AIBC 2021 ECM Interview with BlackRock Associate Lynette Lim
In a written interview, Dean Goh, AIBC's Head of Research, speaks with Lynette Lim, a Capital Markets Associate at BlackRock.
Dean Goh (DG): To start, could you tell us a bit more about yourself?
Lynette Lim (LL): As an alumni of the London School of Economics (LSE), I started my career with the Southeast Asia Corporate Banking team at Bank of America Merrill Lynch, where I had the opportunity to build a foundation of banking knowledge across the product spectrum.
Thereafter, I had a keen interest to specialize within a product group that was more markets-driven and embraced the opportunity to move internally to the Southeast Asia Capital Markets team. In order to build up my experience regionally, I then moved to Hong Kong in my current role within the Asia Pacific Capital Markets team at BlackRock.
DG: Many students are curious to find out more about the main responsibilities you have within Equity Capital Markets (ECM) on the buy-side, and how that fits within an asset management firm such as BlackRock. Can you share with us more about your current role?
LL: As part of the Capital Markets team at BlackRock, I am focused on ECM transactions in Asia-Pacific (APAC). My role involves working closely with investment teams across the entirety of BlackRock’s investment platform to provide them the ability to access primary issuance markets, source across the capital structure and unlock greater alpha opportunities.
In addition, I act as a single point of contact for issuers and banks on ECM deals. I not only provide constructive fundamental feedback on transactions but also contribute to the origination and structuring efforts of our ECM investments. This involves consolidating the global purchasing power of BlackRock across all investments teams that have investment mandates focused on APAC.
DG: You have worked in both buy and sell-side ECMs in Singapore and Hong Kong. Can you share with us more about the differences in work you do in buy and sell-side ECM?
LL: This is an interesting comparison as it involves looking at deals of the same nature from different perspectives.
On the sell-side, ECM bankers are often focused on helping issuers go to the market successfully for a capital raise. This includes advising companies on the optimal strategy such as the rationale for the capital raise, an opportune market window, evaluation of investor appetite and also managing the execution and documentation process.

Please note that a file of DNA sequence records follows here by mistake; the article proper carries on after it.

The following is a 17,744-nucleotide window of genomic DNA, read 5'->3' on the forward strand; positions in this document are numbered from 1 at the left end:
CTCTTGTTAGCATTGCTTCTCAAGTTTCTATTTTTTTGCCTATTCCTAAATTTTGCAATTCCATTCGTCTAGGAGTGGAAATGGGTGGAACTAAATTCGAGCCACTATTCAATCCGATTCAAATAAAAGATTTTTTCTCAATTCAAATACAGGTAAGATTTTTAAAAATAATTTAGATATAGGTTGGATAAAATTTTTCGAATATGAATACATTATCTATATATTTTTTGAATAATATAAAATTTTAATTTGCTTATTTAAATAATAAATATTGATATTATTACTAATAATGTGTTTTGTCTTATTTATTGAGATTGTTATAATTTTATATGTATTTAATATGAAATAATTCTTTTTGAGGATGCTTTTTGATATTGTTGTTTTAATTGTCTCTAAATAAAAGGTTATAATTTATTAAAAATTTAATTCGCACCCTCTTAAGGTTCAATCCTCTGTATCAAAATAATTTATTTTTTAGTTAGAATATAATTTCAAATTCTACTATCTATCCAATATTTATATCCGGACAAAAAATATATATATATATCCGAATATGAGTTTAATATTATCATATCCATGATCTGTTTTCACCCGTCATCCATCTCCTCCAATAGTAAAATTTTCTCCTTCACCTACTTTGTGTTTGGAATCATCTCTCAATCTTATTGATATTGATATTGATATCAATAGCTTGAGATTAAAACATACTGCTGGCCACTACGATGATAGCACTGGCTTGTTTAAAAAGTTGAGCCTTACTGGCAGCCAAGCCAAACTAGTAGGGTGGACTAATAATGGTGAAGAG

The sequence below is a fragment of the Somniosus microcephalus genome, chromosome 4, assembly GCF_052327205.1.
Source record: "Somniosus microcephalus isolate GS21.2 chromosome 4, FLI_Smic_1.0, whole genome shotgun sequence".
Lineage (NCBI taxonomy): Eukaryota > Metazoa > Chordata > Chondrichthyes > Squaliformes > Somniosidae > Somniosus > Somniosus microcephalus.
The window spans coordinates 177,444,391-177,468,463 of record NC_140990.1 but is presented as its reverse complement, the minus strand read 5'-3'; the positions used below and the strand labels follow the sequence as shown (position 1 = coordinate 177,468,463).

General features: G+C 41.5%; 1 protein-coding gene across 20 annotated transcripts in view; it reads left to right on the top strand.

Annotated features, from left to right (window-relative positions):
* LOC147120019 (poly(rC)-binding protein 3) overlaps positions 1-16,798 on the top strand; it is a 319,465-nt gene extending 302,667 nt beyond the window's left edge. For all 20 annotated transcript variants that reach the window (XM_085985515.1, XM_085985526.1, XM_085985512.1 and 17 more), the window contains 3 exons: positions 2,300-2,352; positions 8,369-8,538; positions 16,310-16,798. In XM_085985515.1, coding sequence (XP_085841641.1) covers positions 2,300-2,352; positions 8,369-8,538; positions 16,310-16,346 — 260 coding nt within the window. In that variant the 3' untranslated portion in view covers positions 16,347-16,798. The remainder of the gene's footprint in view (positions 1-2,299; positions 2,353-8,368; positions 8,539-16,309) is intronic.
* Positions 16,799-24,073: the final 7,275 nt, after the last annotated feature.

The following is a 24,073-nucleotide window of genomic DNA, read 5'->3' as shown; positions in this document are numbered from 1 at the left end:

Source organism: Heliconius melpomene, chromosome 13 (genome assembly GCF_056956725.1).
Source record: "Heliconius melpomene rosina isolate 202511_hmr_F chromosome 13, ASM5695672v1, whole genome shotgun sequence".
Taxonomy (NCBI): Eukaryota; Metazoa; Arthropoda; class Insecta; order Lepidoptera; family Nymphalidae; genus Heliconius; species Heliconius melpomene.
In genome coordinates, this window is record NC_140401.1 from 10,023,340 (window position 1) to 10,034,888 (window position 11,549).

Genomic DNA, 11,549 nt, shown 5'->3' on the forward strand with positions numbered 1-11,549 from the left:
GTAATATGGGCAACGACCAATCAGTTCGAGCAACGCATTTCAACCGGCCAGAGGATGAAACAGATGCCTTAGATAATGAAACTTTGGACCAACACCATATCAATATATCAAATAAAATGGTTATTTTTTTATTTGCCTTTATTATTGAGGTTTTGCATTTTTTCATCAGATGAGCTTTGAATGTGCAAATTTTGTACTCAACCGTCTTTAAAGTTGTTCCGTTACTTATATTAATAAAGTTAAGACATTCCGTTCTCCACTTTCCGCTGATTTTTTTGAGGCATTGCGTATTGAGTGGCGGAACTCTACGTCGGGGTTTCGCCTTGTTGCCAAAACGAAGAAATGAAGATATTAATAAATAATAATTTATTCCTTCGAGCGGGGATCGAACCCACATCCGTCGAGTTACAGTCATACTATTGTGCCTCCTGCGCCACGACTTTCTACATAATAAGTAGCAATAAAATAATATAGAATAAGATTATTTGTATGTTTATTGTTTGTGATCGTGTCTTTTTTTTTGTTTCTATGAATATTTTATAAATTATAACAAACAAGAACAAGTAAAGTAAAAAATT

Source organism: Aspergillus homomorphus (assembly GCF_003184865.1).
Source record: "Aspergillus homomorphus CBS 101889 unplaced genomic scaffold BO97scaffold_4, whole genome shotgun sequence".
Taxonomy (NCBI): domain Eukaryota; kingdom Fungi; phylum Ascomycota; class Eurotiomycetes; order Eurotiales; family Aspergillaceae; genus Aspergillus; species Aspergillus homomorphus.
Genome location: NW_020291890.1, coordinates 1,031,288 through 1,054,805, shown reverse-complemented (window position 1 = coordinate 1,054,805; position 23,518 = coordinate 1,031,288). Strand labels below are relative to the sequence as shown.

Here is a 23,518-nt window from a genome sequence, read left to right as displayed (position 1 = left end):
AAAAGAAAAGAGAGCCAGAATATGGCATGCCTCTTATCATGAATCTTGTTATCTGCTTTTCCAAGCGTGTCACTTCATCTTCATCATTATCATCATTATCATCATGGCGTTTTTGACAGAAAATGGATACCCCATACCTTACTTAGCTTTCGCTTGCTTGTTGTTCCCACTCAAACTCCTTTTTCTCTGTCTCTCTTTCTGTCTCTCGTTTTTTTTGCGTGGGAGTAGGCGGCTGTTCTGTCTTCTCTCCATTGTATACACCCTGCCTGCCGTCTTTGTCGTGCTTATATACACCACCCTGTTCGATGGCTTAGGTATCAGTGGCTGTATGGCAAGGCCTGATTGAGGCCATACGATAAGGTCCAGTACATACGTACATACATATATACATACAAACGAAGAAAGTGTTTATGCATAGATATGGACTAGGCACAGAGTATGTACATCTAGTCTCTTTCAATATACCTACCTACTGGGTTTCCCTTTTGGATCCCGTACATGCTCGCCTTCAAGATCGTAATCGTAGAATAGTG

On the buy-side, evaluating the alpha opportunity in each investment is key. This involves analyzing both the fundamental and technical aspects of the deal, having a good read of the sector and deal dynamics as well as market backdrop.
That said, there are many similarities in the skillsets required for both roles such as being attuned to market developments and understanding the nuances of each market within the region.
DG: How has COVID-19 impacted ECM activity regionally?
LL: COVID-19 has led to an unprecedented year for capital markets activity. In the initial phase of the outbreak last year, we saw many issuers shelve IPO plans on the back of heightened market uncertainty. However in the secondary market, follow-on issuance volumes surged as issuers looked to raise capital for recapitalization purposes and to strengthen their balance sheet positions opportunistically, with activity primarily led by the Airlines, Consumer and Real Estate sectors.
As sentiment gradually improved and markets rebounded, IPO activity picked up since 2H 2020 and has been dominated by sectors that have benefited from structural tailwinds due to COVID-19 such as Technology and Healthcare.
DG: What are some personal traits and technical qualities that students should have to break into and excel into the Capital Markets industry?
LL: The Capital Markets industry is a fascinating one with a constantly evolving backdrop. Hence, it is important to remain open-minded and to stay abreast of market developments in order to react promptly. Having a good understanding of a company’s capital structure, the intricacies of key ECM products and valuation methodologies across various sectors will also be beneficial.